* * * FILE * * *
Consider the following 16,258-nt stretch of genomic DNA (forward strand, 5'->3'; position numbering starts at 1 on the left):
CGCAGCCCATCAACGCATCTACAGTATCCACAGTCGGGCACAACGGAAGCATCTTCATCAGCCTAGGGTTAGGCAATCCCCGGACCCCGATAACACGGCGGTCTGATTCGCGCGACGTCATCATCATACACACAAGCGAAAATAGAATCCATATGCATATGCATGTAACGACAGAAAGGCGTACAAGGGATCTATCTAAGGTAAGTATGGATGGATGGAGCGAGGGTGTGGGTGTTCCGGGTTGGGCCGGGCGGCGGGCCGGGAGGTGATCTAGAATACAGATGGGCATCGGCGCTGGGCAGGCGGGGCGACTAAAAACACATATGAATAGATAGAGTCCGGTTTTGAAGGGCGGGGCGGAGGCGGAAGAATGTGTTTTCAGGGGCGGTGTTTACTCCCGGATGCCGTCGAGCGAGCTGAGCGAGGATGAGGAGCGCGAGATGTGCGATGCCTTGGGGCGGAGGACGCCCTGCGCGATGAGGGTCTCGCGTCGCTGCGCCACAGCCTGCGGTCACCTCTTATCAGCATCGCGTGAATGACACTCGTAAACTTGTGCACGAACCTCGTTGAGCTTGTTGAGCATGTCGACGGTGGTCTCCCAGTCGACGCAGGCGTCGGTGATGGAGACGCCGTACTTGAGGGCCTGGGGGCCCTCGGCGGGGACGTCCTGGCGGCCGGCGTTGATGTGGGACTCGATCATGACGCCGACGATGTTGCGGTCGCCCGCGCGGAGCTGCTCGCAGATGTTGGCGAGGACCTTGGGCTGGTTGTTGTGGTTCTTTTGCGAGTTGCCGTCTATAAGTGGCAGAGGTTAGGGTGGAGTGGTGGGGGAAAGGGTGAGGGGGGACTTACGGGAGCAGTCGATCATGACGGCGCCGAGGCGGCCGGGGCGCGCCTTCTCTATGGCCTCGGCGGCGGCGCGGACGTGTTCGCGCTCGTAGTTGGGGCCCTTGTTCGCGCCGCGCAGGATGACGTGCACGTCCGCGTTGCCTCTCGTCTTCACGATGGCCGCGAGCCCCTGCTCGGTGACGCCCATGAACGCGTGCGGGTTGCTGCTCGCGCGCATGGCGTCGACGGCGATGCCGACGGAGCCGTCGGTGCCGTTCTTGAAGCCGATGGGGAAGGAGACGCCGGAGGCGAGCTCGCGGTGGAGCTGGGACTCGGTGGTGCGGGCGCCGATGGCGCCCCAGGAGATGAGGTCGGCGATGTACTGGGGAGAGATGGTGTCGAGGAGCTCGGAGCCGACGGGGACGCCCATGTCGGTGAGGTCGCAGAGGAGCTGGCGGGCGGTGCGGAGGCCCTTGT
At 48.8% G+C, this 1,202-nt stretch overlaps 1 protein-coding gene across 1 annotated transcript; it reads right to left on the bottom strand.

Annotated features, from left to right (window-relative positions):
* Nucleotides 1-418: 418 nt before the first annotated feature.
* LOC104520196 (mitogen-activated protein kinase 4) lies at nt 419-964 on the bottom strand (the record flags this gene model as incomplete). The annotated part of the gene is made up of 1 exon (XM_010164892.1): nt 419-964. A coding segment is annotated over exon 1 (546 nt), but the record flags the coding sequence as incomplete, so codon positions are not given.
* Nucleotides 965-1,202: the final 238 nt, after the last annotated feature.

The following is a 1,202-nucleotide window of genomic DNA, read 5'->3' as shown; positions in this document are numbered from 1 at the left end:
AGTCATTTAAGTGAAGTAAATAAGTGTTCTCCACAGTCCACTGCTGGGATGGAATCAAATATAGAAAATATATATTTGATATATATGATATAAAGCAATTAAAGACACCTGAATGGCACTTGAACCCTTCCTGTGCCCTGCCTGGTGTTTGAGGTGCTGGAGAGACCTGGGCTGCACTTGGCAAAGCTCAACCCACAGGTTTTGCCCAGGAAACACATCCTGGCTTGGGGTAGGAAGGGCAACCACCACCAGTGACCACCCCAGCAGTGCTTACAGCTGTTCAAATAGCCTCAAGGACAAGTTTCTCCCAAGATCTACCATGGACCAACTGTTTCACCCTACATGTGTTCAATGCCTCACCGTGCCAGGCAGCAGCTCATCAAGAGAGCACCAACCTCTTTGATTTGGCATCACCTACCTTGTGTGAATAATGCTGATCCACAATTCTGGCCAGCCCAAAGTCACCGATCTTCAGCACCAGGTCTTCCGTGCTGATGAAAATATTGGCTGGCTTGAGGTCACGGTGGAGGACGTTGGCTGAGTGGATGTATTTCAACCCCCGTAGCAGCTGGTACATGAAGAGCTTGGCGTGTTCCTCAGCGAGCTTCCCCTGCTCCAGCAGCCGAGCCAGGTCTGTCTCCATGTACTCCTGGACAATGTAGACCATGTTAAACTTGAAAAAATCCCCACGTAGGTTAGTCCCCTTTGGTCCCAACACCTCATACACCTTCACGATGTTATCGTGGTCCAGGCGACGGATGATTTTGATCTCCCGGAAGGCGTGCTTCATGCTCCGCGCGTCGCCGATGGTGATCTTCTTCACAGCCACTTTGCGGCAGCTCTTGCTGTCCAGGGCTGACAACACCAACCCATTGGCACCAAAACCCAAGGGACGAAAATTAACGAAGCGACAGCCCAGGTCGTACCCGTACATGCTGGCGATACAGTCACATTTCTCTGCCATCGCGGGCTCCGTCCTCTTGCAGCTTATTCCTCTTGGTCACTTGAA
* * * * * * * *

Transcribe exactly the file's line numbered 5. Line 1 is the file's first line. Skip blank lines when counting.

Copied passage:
* Nucleotides 1-418: 418 nt before the first annotated feature.